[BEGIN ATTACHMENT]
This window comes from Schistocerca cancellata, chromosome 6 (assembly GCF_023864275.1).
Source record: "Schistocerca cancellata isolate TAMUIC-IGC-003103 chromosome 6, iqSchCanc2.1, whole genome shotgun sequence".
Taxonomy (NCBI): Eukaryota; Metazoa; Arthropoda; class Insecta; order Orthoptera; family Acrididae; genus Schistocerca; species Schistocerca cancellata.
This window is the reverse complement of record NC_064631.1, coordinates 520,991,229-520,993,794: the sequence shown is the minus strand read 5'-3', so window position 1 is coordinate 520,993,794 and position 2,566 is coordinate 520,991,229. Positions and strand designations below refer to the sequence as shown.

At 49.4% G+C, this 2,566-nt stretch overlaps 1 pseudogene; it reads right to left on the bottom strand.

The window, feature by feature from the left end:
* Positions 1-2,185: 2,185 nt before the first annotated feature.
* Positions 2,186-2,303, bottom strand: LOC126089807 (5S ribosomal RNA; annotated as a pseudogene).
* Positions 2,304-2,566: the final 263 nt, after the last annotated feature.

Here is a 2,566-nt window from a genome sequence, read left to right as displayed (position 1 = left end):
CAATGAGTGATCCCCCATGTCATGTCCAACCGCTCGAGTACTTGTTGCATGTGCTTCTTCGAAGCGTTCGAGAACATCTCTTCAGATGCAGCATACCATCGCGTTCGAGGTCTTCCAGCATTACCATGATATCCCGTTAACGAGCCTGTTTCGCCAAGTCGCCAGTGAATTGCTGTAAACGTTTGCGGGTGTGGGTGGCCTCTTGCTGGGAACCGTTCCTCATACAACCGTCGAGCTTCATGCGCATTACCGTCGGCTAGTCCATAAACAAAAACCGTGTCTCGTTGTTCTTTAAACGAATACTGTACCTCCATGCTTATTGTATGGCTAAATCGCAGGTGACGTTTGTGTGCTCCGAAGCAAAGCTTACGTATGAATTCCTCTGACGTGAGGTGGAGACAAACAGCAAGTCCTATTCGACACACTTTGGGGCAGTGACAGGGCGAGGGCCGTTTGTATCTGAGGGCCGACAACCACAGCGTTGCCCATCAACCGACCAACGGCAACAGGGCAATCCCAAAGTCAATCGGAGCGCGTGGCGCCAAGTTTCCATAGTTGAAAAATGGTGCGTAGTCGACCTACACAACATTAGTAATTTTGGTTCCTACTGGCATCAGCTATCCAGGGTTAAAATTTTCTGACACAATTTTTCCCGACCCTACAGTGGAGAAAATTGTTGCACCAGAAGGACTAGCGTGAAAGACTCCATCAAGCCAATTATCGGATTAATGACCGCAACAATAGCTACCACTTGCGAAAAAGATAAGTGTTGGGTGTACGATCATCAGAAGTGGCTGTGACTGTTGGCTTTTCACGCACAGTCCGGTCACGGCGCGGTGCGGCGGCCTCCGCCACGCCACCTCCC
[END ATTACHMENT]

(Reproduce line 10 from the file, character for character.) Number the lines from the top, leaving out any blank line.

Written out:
Here is a 2,566-nt window from a genome sequence, read left to right as displayed (position 1 = left end):